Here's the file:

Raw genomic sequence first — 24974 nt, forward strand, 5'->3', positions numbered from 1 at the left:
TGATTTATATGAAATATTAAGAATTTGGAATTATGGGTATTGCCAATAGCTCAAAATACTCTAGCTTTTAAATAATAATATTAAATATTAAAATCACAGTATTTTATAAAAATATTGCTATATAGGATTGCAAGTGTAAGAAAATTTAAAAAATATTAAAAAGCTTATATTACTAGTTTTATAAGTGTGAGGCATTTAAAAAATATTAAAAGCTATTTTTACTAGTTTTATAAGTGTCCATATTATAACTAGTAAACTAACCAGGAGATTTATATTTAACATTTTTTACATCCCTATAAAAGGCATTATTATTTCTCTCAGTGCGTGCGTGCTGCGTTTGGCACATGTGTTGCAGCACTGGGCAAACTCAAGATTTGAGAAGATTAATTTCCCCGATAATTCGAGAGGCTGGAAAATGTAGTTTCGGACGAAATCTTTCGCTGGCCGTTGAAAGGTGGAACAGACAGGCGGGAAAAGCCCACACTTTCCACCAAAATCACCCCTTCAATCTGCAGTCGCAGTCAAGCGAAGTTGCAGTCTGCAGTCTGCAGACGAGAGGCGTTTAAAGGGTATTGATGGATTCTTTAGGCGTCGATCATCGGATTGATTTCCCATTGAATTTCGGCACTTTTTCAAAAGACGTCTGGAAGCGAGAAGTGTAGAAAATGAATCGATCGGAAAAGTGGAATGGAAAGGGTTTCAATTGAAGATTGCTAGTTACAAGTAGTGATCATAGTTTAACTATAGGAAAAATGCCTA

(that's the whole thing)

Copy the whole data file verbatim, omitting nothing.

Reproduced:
Raw genomic sequence first — 24974 nt, forward strand, 5'->3', positions numbered from 1 at the left:
TGATTTATATGAAATATTAAGAATTTGGAATTATGGGTATTGCCAATAGCTCAAAATACTCTAGCTTTTAAATAATAATATTAAATATTAAAATCACAGTATTTTATAAAAATATTGCTATATAGGATTGCAAGTGTAAGAAAATTTAAAAAATATTAAAAAGCTTATATTACTAGTTTTATAAGTGTGAGGCATTTAAAAAATATTAAAAGCTATTTTTACTAGTTTTATAAGTGTCCATATTATAACTAGTAAACTAACCAGGAGATTTATATTTAACATTTTTTACATCCCTATAAAAGGCATTATTATTTCTCTCAGTGCGTGCGTGCTGCGTTTGGCACATGTGTTGCAGCACTGGGCAAACTCAAGATTTGAGAAGATTAATTTCCCCGATAATTCGAGAGGCTGGAAAATGTAGTTTCGGACGAAATCTTTCGCTGGCCGTTGAAAGGTGGAACAGACAGGCGGGAAAAGCCCACACTTTCCACCAAAATCACCCCTTCAATCTGCAGTCGCAGTCAAGCGAAGTTGCAGTCTGCAGTCTGCAGACGAGAGGCGTTTAAAGGGTATTGATGGATTCTTTAGGCGTCGATCATCGGATTGATTTCCCATTGAATTTCGGCACTTTTTCAAAAGACGTCTGGAAGCGAGAAGTGTAGAAAATGAATCGATCGGAAAAGTGGAATGGAAAGGGTTTCAATTGAAGATTGCTAGTTACAAGTAGTGATCATAGTTTAACTATAGGAAAAATGCCTA